Again, not a great deal to report this week in the way of new sightings except for the first sightings of the summer Satyrium hairstreaks, in this case Banded Hairstreak in Lansdale PA, just north of Philly. So where are they in MD and VA? Milkweed and dogbane are reaching peak bloom on the Eastern Shore and much of the Piedmont.
Otherwise diversity is rather high — many diverse habitats can produce a 20-25 species count rather easily, including all the first brood grass skippers, many of the nymphalids, and all the swallowtails. But we are seeing now mostly the typical summer butterflies, and unless you are willing to go to unique habitats what you see is what you’ll be getting for a while. More Appalachian Browns and Hobomok Skippers (somewhat uncommon this season) were among the more interesting finds of the week.
Participants on a field trip for a Natural History Field Studies class at Lilypons Water Gardens (Frederick Co MD) last weekend scored well, with fresh second-generation Meadow Fritillaries, Great Spangled Fritillary, both emperors, and several Viceroys. The Silvery Checkerspot irruption was in evidence there as well, as were good numbers of both Clouded and Orange Sulphurs. There was even a probable Sleepy Orange fly-by, which would have made the highlights list above but we didn’t get good diagnostic looks. The class visits Eastern Neck NWR tomorrow.
A scouting trip for another class took me to an isolated patch of milkweed in full bloom in the middle of a soybean desert at Chapel Point State Park in Charles Co MD on Sunday; only about 100 plants but it was loaded with Eastern Tiger Swallowtails (and in fact dark form females outnumbered traditional yellow), both American and Painted Ladies, Gray Hairstreak, Great Spangled Fritillary, Orange Sulphurs, Summer Azures, Eastern Tailed-blues, Zebra Swallowtails, Spicebush Swallowtails, a Black Swallowtail, Red-spotted Purples, a Southern Broken-dash, a Broad-winged Skipper, a horde of Silver-spotted Skippers, Variegated Fritillaries, Common Buckeyes, and Least Skippers.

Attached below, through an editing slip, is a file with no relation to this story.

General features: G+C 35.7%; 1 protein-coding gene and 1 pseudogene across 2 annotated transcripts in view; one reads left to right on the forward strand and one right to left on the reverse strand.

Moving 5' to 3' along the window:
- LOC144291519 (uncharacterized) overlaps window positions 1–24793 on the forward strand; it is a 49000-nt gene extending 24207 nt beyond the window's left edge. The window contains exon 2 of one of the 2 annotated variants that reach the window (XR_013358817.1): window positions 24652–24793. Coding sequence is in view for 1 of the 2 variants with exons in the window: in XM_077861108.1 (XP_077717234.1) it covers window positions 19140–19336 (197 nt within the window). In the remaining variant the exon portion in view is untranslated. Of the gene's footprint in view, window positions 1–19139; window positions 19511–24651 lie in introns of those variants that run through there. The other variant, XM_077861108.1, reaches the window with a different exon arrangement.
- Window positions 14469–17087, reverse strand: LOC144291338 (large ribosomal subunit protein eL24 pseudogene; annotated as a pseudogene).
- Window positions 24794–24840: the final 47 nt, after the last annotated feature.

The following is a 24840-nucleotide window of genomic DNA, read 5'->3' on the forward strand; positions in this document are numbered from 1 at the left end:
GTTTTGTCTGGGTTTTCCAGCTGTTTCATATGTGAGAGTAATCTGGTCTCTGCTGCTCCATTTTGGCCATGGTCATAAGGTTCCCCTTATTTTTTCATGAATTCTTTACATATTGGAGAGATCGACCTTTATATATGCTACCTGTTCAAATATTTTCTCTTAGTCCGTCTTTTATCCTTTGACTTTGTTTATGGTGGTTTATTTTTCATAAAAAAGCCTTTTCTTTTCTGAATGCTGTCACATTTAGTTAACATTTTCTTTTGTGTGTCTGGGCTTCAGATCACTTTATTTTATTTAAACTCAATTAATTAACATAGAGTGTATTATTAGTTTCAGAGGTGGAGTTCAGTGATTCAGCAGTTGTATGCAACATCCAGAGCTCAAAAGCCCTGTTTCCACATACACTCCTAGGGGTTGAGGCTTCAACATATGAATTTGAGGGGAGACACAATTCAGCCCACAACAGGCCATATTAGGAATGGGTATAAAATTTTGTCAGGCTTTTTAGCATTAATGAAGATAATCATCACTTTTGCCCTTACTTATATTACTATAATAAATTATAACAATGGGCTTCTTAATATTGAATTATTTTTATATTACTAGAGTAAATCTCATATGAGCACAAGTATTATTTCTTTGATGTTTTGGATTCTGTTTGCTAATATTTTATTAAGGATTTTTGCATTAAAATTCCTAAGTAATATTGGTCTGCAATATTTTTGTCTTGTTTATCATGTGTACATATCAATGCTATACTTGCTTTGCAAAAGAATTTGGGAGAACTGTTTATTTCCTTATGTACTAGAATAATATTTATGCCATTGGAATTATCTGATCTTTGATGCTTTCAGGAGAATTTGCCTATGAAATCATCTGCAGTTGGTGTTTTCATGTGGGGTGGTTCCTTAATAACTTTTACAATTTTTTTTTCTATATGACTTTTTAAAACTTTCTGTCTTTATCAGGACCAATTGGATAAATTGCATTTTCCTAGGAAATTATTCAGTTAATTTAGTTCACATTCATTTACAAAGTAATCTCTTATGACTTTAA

WHAT TO LOOK FOR: Now that we know Satyrium hairstreaks are emerging: Coral, Banded, Striped, Edwards’ should be on your hunt list, while Acadian and Hickory may take some serious forays to find. Indian Skipper is the next univoltine skipper species up. And wet grasslands of the right type should now be holding Baltimore Checkerspot, Harris’ Checkerspot, and Silver-bordered Fritillary. Any of the migratory sulphurs could show up between now and frost: Sleepy Orange, Little Yellow (absent for the past couple of years), Dainty Sulphur (absent for several years after a phenomenal irruption). Checkered White is almost certainly out there too, but masquerading as a common Small (Cabbage) White.
SEE SOMETHING, SAY SOMETHING: The half glass full part of me says Saturday will be very nice for butterflies; the glass half empty says Sunday won’t be so great. And the week ahead looks hot and unsettled. But if you should find yourself with notable sightings, share them here for the next Forecast here at https://leplog.wordpress.com/ or by posting to local listservs like MDLepsOdes.